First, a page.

douliao2493
douliao2493
2014-01-10 13:14

@ -sign在Ubuntu 12,php5和xdebug中

已采纳

I develop in Vagrant VM with Ubuntu 12.04 and php 5.5.7. and faced problem of incorrect error reporting handling in this case: @-sign works incorrectly.

When using custom error handlers and globally turned on error reporting, @-calls (such as @unlink('...')) should trigger custom handler but calling error_reporting() from it should return 0 in this case:

http://ca3.php.net/manual/en/language.operators.errorcontrol.php

If you have set a custom error handler function with set_error_handler() then it will still get called, but this custom error handler can (and should) call error_reporting() which will return 0 when the call that triggered the error was preceded by an @.

But in fact it returns -1!

Googling have not resulted in anything.

Have anyone any idea, how to make it work correctly? And what can cause this?

UPD

The question is not about using or not using of @-sign. Even if I don't use it, vendors of third-party packages use it. And don't tell me that this packages are bad because of it, you will be wrong. In some situations, when using @ wisely, it can fix issues caused by bad design of old native php functions that produce warnings in places where they should not. But this is a hollywar and doesn't matter in question context.

The question is about making it work correctly in given environment and localization of issue source

UPD2

Problem was found, see accepted answer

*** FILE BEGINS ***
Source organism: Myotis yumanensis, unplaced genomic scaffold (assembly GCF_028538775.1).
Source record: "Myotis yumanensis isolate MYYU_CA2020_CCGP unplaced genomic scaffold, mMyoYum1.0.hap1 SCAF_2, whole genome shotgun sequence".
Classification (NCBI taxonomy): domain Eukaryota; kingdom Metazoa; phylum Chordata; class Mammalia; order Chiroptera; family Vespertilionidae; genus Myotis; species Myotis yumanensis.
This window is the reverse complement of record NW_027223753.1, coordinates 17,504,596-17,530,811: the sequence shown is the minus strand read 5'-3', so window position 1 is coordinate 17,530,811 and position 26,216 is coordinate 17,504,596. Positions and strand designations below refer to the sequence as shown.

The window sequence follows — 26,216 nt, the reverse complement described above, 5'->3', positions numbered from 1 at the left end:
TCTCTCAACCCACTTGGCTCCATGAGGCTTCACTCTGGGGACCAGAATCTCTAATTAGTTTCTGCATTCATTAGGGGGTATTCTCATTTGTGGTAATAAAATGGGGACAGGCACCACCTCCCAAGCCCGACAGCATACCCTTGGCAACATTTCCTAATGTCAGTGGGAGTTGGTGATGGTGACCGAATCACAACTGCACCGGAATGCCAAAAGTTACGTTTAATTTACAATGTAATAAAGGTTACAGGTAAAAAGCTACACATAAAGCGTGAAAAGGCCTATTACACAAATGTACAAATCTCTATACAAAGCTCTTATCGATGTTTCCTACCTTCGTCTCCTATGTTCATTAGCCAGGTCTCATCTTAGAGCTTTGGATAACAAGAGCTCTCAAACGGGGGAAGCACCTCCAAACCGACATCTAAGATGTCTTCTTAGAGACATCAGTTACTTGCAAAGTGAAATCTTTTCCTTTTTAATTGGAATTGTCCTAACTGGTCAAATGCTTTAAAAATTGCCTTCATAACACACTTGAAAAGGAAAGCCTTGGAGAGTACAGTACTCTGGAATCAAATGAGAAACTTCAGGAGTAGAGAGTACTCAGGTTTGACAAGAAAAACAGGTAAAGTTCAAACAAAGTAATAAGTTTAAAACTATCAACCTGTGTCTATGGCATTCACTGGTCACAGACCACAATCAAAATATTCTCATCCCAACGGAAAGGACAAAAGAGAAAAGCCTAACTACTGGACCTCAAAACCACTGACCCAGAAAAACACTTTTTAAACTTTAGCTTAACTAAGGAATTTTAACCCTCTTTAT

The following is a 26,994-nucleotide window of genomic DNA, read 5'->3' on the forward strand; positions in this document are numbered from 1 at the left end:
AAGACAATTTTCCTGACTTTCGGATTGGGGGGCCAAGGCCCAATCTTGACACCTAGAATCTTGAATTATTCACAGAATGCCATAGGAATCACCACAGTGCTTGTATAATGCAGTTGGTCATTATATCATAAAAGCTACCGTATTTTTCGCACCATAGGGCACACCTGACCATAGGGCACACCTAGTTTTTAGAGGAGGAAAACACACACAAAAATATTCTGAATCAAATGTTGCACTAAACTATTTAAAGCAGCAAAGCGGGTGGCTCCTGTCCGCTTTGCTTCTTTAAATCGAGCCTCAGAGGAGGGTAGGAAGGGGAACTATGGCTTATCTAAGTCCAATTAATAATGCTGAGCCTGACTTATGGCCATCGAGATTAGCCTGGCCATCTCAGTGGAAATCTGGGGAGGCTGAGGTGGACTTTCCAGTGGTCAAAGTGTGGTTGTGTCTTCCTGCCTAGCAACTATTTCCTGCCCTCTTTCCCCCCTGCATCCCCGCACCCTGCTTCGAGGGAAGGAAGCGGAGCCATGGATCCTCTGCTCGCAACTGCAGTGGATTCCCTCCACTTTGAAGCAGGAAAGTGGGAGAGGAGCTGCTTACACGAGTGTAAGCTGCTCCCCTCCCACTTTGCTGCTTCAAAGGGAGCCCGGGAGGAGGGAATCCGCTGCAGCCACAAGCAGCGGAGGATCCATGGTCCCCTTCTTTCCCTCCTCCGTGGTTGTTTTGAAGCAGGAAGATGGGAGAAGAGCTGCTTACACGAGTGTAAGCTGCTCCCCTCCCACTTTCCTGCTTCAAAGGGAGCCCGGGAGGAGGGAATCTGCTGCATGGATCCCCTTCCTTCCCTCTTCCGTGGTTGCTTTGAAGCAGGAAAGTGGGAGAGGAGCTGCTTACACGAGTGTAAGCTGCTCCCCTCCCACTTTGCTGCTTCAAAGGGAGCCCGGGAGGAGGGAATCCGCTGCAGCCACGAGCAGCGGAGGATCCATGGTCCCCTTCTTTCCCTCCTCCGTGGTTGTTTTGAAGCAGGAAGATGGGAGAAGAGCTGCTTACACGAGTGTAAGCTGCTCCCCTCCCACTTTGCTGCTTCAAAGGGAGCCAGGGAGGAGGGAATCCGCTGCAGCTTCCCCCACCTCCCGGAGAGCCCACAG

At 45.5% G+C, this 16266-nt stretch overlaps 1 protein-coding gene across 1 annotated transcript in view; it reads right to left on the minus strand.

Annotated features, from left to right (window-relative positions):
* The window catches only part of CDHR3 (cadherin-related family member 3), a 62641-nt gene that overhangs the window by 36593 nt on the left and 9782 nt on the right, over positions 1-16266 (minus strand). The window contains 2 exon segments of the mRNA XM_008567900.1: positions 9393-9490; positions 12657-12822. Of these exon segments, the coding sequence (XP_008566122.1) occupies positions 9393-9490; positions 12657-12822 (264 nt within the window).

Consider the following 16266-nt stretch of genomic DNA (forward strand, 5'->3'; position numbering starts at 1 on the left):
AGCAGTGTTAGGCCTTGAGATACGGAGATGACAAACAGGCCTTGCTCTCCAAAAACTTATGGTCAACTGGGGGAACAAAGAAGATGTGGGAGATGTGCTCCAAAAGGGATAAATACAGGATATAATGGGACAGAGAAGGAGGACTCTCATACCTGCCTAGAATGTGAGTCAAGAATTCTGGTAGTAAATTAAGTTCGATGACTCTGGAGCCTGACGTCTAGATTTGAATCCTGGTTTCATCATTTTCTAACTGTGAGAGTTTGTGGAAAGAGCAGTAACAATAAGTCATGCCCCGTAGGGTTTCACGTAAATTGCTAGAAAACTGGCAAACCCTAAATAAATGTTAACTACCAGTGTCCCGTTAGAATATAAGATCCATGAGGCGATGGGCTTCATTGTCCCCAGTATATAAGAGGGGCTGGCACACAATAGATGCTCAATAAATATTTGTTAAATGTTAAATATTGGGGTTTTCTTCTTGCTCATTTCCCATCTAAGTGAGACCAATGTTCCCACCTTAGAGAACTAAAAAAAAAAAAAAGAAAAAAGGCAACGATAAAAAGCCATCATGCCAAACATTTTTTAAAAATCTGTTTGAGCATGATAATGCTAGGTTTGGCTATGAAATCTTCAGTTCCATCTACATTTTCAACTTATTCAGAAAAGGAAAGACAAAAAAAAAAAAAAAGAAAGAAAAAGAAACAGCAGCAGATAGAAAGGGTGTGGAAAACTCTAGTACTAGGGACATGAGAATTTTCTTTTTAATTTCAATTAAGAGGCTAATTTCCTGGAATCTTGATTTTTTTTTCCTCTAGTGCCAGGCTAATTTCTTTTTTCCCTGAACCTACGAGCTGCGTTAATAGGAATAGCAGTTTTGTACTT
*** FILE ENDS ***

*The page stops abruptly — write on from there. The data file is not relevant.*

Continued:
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2条回答

  • douhuijun3776 douhuijun3776 7年前

    Well, I've found the problem... Xdebug is installed, and the problem is there.

    Xdebug docs say:

    xdebug.scream

    Type: boolean, Default value: 0, Introduced in Xdebug >= 2.1

    If this setting is 1, then Xdebug will disable the @ (shut-up) operator so that notices, warnings and errors are no longer hidden.

    But by some reason, after installing it via apt-get install -y php5-xdebug it sets scream to 1 in /etc/php5/mods-available/xdebug.ini

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  • duanshan1977 duanshan1977 7年前

    From php.net, WARNING message

    Currently the "@" error-control operator prefix will even disable error reporting for critical errors that will terminate script execution. Among other things, this means that if you use "@" to suppress errors from a certain function and either it isn't available or has been mistyped, the script will die right there with no indication as to why.

    Is equialent:

    error_reporting(0);
    unlink('...'); // and error reporting always return 0
    error_reporting(E_ALL);
    

    If you want to process the unlink, you must to check that file exists before unlink it

    $file = 'path/to/file.txt';
    if(file_exists($file))
    {
       unlink($file);
    }
    

    P.S. Don't use "@" - it is very bad code style and bad solution by performance. See the test with @ and without it

    If you're wondering what the performance impact of using the @ operator is, consider this example. Here, the second script (using the @ operator) takes 1.75x as long to execute...almost double the time of the first script.

    So while yes, there is some overhead, per iteration, we see that the @ operator added only .005 ms per call. Not reason enough, imho, to avoid using the @ operator.

    Without "@"

    for ($i = 0; $i < 1000000; $i++) { $undefined; }
    
    real   0m7.617s
    user   0m6.788s
    sys    0m0.792s
    

    And with "@"

    for ($i = 0; $i < 1000000; $i++) { @$undefined; }
    
    real   0m13.333s
    user   0m12.437s
    sys    0m0.836s
    
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